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I have a set of points with known geographic coordinates. I would like to compute a Voronoi tesselation from these points in order to obtain areas of influence. The geometrical area of each Voronoi cell is then to be used to weight measurements obtained at each point.

Albeit area being my main interest, the computation of a Voronoi tesselation is a distance based algorithm. Considering that the set of points of interest cover about 5% of the Earth's surface, distances calculated in a, say, equiareal projection will incur in a relevant error. Conversely, if the option is to compute the Voronoi tesselation with an equidistant projection, the resulting areas will in their turn have relevant imprecisions.

The correct thing to do seems to be: calculate the tesselation with an equidistant projection, send the resulting cells back to the geographic domain, then re-project them with an equiareal projection and finally compute the areas. But this seems all too convoluted, would there be an alternative process of calculating such a Voronoi tesselation with precision?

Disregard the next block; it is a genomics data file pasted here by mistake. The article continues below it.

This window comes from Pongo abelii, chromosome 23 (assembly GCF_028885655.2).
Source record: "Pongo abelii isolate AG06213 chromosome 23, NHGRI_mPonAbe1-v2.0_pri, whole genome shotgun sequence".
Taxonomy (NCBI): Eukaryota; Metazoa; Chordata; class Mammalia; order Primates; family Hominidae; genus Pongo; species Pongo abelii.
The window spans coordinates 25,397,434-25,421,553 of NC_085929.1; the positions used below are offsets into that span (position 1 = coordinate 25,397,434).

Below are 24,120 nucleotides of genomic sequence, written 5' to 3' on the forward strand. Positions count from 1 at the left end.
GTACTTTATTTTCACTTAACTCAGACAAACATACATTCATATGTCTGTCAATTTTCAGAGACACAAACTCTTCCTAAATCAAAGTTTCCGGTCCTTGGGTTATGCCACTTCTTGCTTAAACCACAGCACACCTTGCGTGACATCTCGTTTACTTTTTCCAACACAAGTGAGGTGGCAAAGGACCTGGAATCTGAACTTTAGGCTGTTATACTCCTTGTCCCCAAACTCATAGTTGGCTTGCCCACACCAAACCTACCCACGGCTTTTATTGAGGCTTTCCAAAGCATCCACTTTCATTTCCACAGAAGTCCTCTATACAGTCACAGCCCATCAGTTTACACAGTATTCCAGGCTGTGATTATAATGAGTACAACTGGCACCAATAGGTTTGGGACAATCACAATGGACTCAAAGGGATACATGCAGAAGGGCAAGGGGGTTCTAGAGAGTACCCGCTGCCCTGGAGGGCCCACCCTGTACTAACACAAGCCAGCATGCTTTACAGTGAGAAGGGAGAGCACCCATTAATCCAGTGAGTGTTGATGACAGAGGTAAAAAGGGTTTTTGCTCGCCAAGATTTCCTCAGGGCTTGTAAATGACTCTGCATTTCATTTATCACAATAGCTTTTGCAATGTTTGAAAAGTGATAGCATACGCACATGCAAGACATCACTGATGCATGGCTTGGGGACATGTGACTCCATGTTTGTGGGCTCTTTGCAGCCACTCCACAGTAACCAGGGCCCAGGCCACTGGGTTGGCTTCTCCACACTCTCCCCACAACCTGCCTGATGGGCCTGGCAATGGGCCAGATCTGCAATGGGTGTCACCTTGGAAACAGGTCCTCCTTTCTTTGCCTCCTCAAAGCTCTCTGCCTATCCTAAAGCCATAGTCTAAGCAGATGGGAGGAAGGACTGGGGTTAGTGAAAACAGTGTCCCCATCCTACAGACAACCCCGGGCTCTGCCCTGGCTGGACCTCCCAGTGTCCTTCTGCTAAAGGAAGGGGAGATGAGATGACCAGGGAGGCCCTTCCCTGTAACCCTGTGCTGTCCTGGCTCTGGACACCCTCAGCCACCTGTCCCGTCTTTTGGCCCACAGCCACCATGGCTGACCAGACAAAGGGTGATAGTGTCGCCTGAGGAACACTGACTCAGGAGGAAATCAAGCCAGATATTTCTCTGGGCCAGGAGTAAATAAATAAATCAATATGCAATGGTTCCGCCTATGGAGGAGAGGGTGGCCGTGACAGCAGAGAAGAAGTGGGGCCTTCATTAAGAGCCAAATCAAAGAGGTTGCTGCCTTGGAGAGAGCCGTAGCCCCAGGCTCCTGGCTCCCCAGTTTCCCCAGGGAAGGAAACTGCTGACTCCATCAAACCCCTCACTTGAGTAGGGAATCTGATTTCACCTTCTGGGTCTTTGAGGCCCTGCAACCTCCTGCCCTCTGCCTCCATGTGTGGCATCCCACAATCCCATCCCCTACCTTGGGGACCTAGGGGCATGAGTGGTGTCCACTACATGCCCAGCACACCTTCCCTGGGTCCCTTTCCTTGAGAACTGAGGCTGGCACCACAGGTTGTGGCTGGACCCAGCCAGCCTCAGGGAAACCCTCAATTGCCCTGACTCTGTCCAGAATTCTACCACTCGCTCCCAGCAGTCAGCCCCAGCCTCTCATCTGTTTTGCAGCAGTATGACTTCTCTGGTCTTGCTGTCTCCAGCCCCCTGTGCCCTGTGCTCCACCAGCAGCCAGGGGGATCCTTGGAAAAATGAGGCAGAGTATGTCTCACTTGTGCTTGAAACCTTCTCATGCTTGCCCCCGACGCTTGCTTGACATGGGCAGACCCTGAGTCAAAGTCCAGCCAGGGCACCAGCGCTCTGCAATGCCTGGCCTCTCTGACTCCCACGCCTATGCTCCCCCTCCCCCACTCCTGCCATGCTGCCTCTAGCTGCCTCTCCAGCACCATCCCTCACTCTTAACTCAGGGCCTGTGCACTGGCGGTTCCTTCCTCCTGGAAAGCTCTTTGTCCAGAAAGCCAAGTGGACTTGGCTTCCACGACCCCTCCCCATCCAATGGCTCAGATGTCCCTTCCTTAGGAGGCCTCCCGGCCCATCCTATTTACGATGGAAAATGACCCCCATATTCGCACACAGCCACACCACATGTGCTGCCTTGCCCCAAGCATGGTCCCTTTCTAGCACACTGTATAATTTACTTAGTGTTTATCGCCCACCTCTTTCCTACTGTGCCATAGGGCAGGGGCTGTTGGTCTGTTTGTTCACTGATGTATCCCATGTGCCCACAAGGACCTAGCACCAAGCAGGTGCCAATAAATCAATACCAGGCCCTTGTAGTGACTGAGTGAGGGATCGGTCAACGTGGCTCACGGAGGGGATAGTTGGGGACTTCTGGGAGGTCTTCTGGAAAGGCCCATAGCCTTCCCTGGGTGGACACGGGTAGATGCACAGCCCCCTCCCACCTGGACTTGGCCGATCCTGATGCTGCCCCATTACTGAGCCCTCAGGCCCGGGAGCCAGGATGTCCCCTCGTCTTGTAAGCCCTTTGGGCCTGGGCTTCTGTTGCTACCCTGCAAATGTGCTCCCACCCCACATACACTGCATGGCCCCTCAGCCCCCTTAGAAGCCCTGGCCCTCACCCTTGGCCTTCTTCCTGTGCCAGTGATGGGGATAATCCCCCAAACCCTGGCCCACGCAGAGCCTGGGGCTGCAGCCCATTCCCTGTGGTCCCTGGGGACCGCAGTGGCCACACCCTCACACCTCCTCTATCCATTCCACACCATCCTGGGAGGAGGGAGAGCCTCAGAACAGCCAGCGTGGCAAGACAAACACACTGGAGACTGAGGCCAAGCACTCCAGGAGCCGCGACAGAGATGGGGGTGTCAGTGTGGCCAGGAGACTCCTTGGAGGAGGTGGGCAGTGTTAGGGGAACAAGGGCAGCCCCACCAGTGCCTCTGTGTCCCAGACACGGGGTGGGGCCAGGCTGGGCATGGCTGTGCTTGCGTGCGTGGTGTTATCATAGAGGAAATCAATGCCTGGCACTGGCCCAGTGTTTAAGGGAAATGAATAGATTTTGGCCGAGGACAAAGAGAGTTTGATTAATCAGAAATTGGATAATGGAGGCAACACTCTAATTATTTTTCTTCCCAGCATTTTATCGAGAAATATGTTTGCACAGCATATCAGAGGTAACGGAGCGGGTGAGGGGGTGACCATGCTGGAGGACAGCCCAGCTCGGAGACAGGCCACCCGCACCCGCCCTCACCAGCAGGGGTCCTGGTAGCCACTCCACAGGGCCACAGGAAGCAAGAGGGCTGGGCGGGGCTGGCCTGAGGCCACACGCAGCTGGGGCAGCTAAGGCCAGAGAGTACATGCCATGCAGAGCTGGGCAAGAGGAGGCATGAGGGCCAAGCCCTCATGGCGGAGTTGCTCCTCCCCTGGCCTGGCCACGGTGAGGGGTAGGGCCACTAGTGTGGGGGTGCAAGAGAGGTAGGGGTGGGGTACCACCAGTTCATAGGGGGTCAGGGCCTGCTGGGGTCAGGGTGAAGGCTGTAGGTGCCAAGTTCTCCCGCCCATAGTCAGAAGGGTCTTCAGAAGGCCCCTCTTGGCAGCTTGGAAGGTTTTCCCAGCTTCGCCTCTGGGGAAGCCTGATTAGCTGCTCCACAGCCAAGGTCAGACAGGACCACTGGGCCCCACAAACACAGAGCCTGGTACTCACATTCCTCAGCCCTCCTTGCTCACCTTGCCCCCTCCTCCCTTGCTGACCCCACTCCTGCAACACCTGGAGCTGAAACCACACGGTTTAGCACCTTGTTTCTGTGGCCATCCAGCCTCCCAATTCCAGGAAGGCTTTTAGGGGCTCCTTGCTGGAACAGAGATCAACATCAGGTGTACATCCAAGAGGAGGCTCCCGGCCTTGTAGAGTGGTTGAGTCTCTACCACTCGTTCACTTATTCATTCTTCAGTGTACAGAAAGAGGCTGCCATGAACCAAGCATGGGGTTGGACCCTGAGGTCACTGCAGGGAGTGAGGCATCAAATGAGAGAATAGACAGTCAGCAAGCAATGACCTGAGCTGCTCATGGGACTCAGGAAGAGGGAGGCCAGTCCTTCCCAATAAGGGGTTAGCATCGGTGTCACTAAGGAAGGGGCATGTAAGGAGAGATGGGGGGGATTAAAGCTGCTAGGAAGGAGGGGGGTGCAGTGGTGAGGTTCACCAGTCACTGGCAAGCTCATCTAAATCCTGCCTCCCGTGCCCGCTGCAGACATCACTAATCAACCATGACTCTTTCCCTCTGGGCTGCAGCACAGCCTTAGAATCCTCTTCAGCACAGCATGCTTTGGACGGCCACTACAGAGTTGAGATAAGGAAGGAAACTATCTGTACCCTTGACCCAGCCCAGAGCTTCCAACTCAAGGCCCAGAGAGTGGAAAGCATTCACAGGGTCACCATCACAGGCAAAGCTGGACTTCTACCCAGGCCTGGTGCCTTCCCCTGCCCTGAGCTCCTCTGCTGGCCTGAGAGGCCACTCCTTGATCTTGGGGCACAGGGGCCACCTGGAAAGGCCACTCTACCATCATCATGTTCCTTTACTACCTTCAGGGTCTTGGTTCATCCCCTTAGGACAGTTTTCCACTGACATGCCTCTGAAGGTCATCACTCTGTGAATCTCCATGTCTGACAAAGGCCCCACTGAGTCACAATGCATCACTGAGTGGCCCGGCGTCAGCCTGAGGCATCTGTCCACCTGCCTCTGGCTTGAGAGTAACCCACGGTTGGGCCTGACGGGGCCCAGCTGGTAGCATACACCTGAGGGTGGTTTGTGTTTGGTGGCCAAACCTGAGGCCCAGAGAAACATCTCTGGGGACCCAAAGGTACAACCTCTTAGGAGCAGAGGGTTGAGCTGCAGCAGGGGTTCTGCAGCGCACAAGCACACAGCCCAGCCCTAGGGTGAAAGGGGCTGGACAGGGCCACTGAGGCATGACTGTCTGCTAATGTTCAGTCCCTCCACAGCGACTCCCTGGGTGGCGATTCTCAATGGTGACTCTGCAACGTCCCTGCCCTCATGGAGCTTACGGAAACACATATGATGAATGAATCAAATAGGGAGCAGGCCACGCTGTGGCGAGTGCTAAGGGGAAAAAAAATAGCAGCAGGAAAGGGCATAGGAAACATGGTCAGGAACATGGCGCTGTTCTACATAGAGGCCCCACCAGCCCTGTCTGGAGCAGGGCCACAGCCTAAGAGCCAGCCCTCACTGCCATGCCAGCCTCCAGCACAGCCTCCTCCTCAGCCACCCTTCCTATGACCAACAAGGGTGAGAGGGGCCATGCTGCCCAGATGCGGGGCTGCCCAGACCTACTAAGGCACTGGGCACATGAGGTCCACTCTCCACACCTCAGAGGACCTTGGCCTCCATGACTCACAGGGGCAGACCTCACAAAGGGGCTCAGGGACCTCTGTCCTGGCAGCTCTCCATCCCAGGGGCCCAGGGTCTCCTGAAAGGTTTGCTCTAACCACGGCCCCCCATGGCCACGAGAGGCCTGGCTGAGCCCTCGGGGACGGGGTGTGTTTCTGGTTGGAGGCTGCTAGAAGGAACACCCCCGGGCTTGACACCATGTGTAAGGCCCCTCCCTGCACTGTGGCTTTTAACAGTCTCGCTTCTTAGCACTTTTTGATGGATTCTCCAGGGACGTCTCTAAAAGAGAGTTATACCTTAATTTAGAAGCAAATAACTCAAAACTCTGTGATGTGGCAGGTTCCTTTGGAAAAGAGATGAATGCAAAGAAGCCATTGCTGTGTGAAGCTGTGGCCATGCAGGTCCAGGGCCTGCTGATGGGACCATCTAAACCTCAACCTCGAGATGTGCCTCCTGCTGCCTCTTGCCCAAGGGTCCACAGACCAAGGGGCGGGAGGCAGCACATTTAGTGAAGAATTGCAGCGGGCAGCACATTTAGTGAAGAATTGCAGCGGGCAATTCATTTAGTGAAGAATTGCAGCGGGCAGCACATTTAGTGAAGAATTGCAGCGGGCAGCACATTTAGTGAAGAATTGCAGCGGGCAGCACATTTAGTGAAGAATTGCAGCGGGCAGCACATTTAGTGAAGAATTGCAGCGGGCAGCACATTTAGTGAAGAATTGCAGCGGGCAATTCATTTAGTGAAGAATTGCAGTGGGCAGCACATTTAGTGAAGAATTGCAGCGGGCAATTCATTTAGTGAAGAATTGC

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Unfortunately the equidistant projection do not preserve the distance in all direction from all the points. If you are looking for a rigourous tessellation on a large area, I suggest that you create the Tessellation directly on the Earth surface. (This code could help, but I havn't tested. ) Then you make sure that you densify your lines, and you project your tessellation in an equal area projection for further analysis.

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  • Thanks for pointing to that software. Calculating distances on a spherical surface may impose larger errors - with the required datum shift - than a computation with an equidistant projection. – Luís de Sousa Aug 22 '14 at 14:20

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